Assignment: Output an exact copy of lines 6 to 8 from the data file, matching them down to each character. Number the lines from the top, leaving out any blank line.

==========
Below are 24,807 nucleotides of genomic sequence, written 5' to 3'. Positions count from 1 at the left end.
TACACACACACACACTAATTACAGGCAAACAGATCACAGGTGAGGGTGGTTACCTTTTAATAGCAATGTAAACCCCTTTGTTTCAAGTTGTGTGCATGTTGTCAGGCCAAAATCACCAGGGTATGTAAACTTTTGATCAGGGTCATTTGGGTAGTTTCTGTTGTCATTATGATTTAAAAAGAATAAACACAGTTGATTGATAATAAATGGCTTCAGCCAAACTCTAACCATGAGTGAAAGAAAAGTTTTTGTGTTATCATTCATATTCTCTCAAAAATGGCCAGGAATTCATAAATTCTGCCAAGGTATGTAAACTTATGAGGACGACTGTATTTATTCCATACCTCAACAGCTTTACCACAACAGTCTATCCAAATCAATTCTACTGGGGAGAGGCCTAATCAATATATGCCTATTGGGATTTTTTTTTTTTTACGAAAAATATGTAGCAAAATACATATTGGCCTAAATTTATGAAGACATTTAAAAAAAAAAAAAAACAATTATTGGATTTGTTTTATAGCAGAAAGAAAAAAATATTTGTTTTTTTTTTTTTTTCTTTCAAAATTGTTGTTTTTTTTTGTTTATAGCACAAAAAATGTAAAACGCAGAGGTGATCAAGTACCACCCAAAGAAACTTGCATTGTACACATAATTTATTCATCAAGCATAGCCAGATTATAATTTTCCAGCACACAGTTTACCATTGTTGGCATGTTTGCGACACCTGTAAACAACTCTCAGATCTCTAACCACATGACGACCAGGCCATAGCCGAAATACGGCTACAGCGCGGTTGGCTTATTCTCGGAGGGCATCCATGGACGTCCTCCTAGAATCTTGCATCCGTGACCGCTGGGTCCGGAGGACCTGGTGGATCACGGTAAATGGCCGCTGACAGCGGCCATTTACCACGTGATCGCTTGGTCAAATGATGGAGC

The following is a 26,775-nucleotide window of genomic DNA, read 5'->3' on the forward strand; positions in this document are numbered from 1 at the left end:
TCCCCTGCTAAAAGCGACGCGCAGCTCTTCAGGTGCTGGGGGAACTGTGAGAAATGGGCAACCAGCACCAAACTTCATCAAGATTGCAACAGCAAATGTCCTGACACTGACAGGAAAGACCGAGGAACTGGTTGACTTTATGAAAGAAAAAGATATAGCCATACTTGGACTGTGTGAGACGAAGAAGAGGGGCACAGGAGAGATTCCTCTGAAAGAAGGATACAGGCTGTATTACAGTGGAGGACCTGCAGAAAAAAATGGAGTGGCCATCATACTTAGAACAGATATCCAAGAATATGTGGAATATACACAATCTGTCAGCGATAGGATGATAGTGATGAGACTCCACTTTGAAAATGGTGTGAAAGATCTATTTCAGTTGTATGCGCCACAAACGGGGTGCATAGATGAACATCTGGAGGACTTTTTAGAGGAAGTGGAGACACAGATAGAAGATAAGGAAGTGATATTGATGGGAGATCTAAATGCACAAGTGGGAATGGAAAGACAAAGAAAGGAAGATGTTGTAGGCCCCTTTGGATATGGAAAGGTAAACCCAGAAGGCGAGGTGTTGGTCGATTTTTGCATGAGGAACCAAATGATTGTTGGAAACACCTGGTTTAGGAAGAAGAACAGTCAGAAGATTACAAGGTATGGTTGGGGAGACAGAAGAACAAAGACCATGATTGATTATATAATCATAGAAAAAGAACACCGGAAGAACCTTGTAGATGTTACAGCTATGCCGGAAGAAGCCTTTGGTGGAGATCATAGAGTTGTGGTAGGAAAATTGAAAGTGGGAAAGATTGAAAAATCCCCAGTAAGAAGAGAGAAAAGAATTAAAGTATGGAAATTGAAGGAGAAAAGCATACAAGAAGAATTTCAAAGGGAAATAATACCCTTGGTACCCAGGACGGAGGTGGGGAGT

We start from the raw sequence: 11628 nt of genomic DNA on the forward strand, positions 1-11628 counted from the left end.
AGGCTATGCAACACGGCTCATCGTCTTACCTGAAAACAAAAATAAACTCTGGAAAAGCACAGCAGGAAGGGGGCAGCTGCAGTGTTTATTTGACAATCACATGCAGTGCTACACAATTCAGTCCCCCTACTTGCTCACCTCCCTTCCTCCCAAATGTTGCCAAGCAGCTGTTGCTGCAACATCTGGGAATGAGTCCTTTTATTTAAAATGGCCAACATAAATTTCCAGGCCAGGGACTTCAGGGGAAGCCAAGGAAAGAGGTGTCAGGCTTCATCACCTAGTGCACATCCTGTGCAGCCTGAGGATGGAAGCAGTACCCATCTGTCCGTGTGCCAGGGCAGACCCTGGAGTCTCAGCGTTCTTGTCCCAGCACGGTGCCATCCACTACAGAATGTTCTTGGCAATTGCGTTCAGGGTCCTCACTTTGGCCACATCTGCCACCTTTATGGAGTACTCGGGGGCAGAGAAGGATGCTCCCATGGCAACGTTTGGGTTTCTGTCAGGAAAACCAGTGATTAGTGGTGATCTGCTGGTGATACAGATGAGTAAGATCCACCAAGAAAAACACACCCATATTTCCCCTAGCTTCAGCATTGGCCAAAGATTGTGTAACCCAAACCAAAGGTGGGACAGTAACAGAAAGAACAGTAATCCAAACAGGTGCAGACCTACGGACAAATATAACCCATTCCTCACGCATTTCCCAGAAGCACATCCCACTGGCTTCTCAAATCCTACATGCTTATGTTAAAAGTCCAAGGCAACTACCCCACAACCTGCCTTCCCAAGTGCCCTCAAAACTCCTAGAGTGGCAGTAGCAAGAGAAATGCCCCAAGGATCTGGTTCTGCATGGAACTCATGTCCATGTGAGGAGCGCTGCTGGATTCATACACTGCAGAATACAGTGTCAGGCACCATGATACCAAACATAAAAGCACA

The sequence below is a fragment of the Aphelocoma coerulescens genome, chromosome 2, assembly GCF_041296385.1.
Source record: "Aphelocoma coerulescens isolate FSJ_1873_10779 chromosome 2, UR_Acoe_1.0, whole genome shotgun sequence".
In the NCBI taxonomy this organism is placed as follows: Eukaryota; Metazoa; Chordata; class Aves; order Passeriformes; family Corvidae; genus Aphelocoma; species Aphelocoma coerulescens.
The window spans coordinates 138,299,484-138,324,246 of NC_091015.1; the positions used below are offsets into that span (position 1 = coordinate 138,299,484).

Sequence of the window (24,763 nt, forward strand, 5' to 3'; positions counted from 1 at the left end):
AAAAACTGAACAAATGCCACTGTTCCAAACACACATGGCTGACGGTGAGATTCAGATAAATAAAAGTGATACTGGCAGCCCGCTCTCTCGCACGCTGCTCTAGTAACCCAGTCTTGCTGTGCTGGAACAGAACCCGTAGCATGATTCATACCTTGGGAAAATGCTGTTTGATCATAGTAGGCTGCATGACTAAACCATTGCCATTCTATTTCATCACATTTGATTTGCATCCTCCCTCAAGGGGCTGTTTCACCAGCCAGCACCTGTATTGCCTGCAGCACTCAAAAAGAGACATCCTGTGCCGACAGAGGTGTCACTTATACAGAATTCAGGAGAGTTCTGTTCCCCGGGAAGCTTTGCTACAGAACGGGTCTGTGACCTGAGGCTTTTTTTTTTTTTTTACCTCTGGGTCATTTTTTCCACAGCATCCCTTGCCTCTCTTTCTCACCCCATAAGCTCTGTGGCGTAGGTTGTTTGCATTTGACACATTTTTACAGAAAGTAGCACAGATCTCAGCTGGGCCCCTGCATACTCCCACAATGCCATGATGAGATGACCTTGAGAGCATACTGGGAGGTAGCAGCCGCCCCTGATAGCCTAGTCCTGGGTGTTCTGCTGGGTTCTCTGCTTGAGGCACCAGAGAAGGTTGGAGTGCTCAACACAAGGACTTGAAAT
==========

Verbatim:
AGGCTATGCAACACGGCTCATCGTCTTACCTGAAAACAAAAATAAACTCTGGAAAAGCACAGCAGGAAGGGGGCAGCTGCAGTGTTTATTTGACAATCACATGCAGTGCTACACAATTCAGTCCCCCTACTTGCTCACCTCCCTTCCTCCCAAATGTTGCCAAGCAGCTGTTGCTGCAACATCTGGGAATGAGTCCTTTTATTTAAAATGGCCAACATAAATTTCCAGGCCAGGGACTTCAGGGGAAGCCAAGGAAAGAGGTGTCAGGCTTCATCACCTAGTGCACATCCTGTGCAGCCTGAGGATGGAAGCAGTACCCATCTGTCCGTGTGCCAGGGCAGACCCTGGAGTCTCAGCGTTCTTGTCCCAGCACGGTGCCATCCACTACAGAATGTTCTTGGCAATTGCGTTCAGGGTCCTCACTTTGGCCACATCTGCCACCTTTATGGAGTACTCGGGGGCAGAGAAGGATGCTCCCATGGCAACGTTTGGGTTTCTGTCAGGAAAACCAGTGATTAGTGGTGATCTGCTGGTGATACAGATGAGTAAGATCCACCAAGAAAAACACACCCATATTTCCCCTAGCTTCAGCATTGGCCAAAGATTGTGTAACCCAAACCAAAGGTGGGACAGTAACAGAAAGAACAGTAATCCAAACAGGTGCAGACCTACGGACAAATATAACCCATTCCTCACGCATTTCCCAGAAGCACATCCCACTGGCTTCTCAAATCCTACATGCTTATGTTAAAAGTCCAAGGCAACTACCCCACAACCTGCCTTCCCAAGTGCCCTCAAAACTCCTAGAGTGGCAGTAGCAAGAGAAATGCCCCAAGGATCTGGTTCTGCATGGAACTCATGTCCATGTGAGGAGCGCTGCTGGATTCATACACTGCAGAATACAGTGTCAGGCACCATGATACCAAACATAAAAGCACA

The sequence below is a fragment of the Aphelocoma coerulescens genome, chromosome 2, assembly GCF_041296385.1.
Source record: "Aphelocoma coerulescens isolate FSJ_1873_10779 chromosome 2, UR_Acoe_1.0, whole genome shotgun sequence".